INDIANAPOLIS — Football is a game of inches. So when they stretched the sticks at the NFL scouting combine Friday, Johnny Manziel came up a little bit short. Officially, the former Texas A&M quarterback is 5 feet 11¾, 207 pounds.
"I play with a lot of heart. I play with a lot of passion. I feel like I play like I'm 10 feet tall," Manziel said. "Those measurements, to me, are just a number."
Perhaps, and with six of the first eight teams in the draft possibly targeting a quarterback, "Johnny Football" likely won't get a Heisman stiff-arm too far down the first round.
Manziel, UCF's Blake Bortles and Louisville's Teddy Bridgewater are generally considered the top three quarterbacks in the draft. Bucs coach Lovie Smith said he expects one to be available at their No. 7 pick.
Based on his performance at the Senior Bowl — solid practices and a touchdown pass during the game — and other factors, Fresno State's Derek Carr also could be worthy of a top-10 pick. But some analysts have suggested that feels a little like when the Vikings, surprisingly, used the 12th overall pick on Florida State quarterback Christian Ponder in 2011. Ponder struggled with injuries and consistency this past season while starting just nine games.
"It's a deep draft at a lot of positions; quarterback being one of them," Smith said. "You want that option available to you."
Of those four quarterbacks, only Bortles has committed to throw at the combine on Sunday. But that doesn't mean the quarterbacks won't have a chance to leave an impression through other drills and interviews.
How do they measure up against each other? And who is most likely to be available for the Bucs?
Johnny Football wants to put his alter ego aside. His challenge is convincing teams he can handle his business off the field. He struggled with the immense celebrity that came with being a Heisman Trophy winner in 2012 as a redshirt freshman and is practically daring the Texans not to take him with the top overall pick.
"This is a job," Manziel said. "I'm just going to focus on whatever organization I'll be at; just pouring my heart out trying to be football 24-7 with that team."
Manziel, who is undecided on throwing Sunday, has enormous talent. But in addition to being under 6 feet, he has a slight build at 207 pounds.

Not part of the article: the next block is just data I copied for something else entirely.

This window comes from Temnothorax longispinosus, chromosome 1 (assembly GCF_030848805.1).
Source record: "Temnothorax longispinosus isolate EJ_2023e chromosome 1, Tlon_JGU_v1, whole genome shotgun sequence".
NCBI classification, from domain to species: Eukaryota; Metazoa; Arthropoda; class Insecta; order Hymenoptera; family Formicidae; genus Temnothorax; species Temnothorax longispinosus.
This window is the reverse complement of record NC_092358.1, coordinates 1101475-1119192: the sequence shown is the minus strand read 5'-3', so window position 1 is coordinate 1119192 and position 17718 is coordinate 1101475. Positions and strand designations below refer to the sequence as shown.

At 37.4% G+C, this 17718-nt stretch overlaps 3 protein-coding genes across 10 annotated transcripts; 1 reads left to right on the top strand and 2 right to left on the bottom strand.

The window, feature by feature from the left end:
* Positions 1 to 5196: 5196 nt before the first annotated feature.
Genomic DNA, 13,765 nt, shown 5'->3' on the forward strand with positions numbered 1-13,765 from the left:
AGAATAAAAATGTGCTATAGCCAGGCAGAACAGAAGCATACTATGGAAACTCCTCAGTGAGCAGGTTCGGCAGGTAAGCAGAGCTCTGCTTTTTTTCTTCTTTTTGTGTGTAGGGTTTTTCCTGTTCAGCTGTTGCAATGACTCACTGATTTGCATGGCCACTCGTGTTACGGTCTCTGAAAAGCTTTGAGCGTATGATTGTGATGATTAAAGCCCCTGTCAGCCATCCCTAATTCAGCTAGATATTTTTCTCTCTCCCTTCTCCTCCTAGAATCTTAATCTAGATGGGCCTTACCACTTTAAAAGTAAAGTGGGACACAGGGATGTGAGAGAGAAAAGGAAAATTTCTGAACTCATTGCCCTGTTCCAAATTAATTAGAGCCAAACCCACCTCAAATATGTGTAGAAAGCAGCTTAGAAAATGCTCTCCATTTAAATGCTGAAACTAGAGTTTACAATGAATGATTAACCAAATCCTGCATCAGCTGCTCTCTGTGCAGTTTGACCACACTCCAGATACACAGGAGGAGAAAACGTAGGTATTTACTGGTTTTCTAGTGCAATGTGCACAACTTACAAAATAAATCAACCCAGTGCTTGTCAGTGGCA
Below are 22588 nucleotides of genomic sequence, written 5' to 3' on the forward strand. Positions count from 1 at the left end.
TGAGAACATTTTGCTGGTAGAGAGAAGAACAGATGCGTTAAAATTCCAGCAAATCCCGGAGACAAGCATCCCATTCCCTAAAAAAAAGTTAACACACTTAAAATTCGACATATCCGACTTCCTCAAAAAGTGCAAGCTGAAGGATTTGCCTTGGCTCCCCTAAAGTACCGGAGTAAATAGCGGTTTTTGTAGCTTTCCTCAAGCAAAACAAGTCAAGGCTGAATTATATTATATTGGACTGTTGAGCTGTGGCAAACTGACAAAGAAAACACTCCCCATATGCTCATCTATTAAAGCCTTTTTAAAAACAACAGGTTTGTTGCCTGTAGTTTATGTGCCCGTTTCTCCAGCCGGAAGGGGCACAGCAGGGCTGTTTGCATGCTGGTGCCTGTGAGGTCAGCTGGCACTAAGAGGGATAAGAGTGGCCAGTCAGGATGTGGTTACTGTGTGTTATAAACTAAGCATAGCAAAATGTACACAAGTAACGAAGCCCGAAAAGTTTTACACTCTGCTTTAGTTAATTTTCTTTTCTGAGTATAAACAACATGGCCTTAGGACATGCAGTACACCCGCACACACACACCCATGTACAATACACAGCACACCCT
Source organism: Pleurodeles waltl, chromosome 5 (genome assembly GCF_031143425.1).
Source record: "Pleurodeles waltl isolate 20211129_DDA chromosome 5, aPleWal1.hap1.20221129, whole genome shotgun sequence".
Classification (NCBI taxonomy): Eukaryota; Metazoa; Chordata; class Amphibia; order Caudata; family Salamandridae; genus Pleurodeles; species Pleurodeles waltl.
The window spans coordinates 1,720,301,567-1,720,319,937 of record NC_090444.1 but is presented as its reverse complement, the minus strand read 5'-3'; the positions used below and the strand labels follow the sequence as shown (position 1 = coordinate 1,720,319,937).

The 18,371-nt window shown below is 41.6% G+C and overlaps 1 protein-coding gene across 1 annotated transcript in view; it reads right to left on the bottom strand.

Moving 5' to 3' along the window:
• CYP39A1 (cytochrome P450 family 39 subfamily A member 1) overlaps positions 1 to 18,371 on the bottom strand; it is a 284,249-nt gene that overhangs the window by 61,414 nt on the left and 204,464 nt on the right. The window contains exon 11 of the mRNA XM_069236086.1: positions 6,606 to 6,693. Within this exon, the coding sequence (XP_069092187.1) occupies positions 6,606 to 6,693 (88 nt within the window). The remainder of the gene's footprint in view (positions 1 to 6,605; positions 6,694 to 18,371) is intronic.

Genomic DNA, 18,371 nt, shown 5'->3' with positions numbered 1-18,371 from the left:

What Manziel lacks in height, he makes up for in hand size — 9⅞ inches.
"(Big hands are) really important because of the grip of the football," Texans coach Bill O'Brien said, "especially in bad-weather games."
Even if Manziel loses his grip on the top spot, he likely won't slip past the Browns at No. 4. So the Bucs are likely out of the mix.
At 6-5, 232 pounds, Bortles is easily the most impressive physical specimen among quarterbacks in the draft.
Texans coach Bill O'Brien, the former Penn State coach, had a front-row seat when UCF and Bortles beat the Nittany Lions 34-31 on Sept. 14. Moreover, O'Brien once worked under current UCF coach George O'Leary.
Bucs general manager Jason Licht said Bortles, "shows a great upside."
Some believe Bortles, whose hands were measured at 9⅜ inches, needs a year or two to develop into a starter. Licht said he has no problem putting a rookie under center.
"It depends on the person. It depends on the maturity level, the intelligence," Licht said. "If we had Andrew Luck, I would feel pretty comfortable about it."
Bortles, who left UCF after his junior season, will throw Sunday in hopes of improving his chances to become the No. 1 pick.
"(Being the No. 1 pick is) not for me to decide. The goal is to be the top quarterback prospect," Bortles said. "That's why I left early."
Remember when NFL fans commanded their struggling teams to Tank for Teddy? Well, Bridgewater now seems the most likely of the big three to slip, perhaps even past the Bucs at No. 7.
Why? For starters, scouts are leery of his slight build. The Miami native helped himself by being measured at 6-21/8, 214 pounds. But Bridgewater has some of the smallest hands in the draft at 9¼ inches.
Even so, having run a pro-style offense at Louisville, Bridgewater might be the most NFL-ready quarterback in the draft. The Bucs will have to make a decision if he slips.
The biggest strike against Carr is his brother David, who flopped as the No. 1 overall pick by the Texans in 2002. But Derek benefited from the experience, learning to read NFL defenses at 12 years old and becoming more emotionally grounded by watching the adversity David faced.
Carr, measured at 6-2, 214, with 9½-inch hands, was a star at the Senior Bowl and has overcome some adversity himself. His son, Dallas, was born with an intestinal disorder Aug. 5, requiring three surgeries.
Carr has a history with Bucs offensive coordinator Jeff Tedford, who coached David at Fresno State. Tedford has worked with Derek since he threw Nerf footballs with him at 5 years old.
"I would absolutely love to be a Buccaneer," Carr said, "because I love Tedford, and I'd love that city and that organization more than anybody."